A Sense of Place: Where to Write?

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I have already written about the need for routine when it comes to writing.  Equally important, for me anyway, is where I write.  I know people who can dash off stuff in trains, waiting rooms, and especially in coffee shops.  This always baffles me.  Perhaps I’m just too nosy, or feckless, but I am unable to concentrate on what I’m supposed to be doing if there are strangers wondering about, going about their own business.  There’s always something more interesting to look at or listen to.  My productivity, never exactly spectacular, dwindles to the merest dribble of words if I take myself off to a public place and try and work.

Oddly, I also find it difficult to work in my office.  I am the only person who works there, but I’m faced with a different set of problems.  That space is where I practice law – and for some reason that seems to prevent me from doing much useful creative work there.  I suspect this may be due largely to guilt.  If I’m in my office, a small voice in the back of my head whispers, you should be doing proper work.  (By which, of course, the small voice means work I get paid for.)

The photograph at the top of the page is of the log cabin in our yard, where I finished my fourth novel, Wonderful You, studied for the Missouri Bar Exam, and began (and abandoned) two woefully ill-conceived novels before starting on Paradise.  The cabin was great while I was writing or studying full-time.  It was away from the house, which was critical as we had a new-born at the time and there was an awful lot of noise.  It has a certain Thoreau-like charm to it, as you can see.  But beware such bucolic delights, dear reader.  All manner of wildlife was keen to come and join me in there, and the extremes temperatures of Missouri summers and winters left me yearning for properly air-conditioned surroundings.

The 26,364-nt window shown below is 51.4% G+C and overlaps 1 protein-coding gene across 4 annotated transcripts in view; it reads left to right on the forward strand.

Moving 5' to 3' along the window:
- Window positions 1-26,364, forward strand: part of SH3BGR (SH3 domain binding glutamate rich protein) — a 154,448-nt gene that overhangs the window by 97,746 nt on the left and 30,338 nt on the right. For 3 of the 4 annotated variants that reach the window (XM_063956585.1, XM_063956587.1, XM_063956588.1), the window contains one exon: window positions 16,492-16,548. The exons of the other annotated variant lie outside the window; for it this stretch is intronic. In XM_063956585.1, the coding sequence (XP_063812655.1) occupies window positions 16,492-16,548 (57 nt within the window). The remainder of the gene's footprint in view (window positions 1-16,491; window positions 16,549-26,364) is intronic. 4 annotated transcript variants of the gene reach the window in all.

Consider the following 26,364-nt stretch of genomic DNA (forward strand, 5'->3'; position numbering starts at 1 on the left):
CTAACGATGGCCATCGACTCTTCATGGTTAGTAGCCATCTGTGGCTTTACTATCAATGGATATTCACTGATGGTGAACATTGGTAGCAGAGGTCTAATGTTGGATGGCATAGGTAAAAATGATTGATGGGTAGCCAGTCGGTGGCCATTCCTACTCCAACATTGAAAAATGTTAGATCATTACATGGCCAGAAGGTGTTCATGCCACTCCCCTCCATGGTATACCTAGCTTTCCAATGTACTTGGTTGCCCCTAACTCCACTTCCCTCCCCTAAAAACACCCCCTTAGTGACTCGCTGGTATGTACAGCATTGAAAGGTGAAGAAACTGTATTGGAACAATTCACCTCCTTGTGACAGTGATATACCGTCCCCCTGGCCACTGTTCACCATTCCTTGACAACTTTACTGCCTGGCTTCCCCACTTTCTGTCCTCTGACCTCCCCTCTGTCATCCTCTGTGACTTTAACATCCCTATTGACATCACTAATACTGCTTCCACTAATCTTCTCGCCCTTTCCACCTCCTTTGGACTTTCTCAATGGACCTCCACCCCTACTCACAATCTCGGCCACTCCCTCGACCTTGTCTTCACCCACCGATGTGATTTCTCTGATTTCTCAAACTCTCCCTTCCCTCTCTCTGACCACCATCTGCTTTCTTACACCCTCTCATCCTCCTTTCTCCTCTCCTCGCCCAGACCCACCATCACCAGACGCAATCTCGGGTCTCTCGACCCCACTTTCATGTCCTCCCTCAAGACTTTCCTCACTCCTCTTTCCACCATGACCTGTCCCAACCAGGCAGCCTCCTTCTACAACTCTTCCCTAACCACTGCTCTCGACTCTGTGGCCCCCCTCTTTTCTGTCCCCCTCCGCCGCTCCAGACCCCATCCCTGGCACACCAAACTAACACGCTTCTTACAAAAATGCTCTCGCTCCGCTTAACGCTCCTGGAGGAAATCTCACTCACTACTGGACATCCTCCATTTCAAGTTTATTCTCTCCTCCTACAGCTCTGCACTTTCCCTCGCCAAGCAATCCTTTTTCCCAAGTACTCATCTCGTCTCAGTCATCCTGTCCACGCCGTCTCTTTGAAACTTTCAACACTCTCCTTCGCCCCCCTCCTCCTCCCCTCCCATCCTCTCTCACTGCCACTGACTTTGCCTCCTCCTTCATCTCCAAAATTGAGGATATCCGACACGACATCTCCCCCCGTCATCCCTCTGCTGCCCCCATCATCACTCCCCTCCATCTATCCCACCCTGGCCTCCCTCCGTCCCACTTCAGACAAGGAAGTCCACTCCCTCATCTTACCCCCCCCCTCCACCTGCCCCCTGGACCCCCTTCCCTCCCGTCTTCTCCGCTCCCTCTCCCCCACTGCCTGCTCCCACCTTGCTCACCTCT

When I started my law firm and began writing exclusively in the mornings again, I gave up on the cabin.  I was not interested in traipsing across the yard with coffee and computer at 5 in the morning.  For several years I wrote in our spare bedroom, and that worked well enough, although I yearned for a permanent den which I could really make mine.

Earlier this year, I got my wish.  Catherine had been sleeping in the small room next to our bedroom which was her nursery, but she finally became aware of the inequality of bedroom real estate between her and her brother.  When she began agitating for a move to a bigger bedroom, I saw my chance.  I claimed the nursery as my own, and this is where I sit as I type this.

It’s the smallest room in the house, and I absolutely love it.  I can shut the door and the rest of the world retreats.IMG_0167 The Mac you see in the photo on the left is, I’m slightly ashamed to admit, used solely to hold my music.  Christina gave me the poster on the left of the picture a couple of Christmases ago, and I love it.  It’s a New Yorker cover of a jazz trio.  Judging by the posture of the pianist as he plays, I’m guessing it’s meant to be Bill Evans.

I derive an improbable amount of satisfaction from simply looking at my bookshelf.  There is a loose system here for arranging these – jazz books, biographies, research, and so on.

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Having all this stuff so close to hand makes me very happy, although mostly I just gaze contentedly at the spines of the books.  And I think that’s the point of all this.  In my writing room I am cocooned in a small space jam-packed with things that give me comfort and calm me.  They act as a buttress against the world outside the door, and clear a space in my head so that the words can (with a little bit of luck) come rushing in.

It’s taken me a long time to get a room of my own, and I know how lucky I am to have it.  Of course, you don’t have to have a whole room- you might just have a corner of a room, half a table top, or the edge of the bed.  But it shouldn’t matter.  What’s important is that you find somewhere that you can exclude the outside world, and concentrate on the story you have to tell.  If you can wax creative above the din of someone shouting “Latte for David,” all power to you, but it’s not for me.  I need my peace and quiet.

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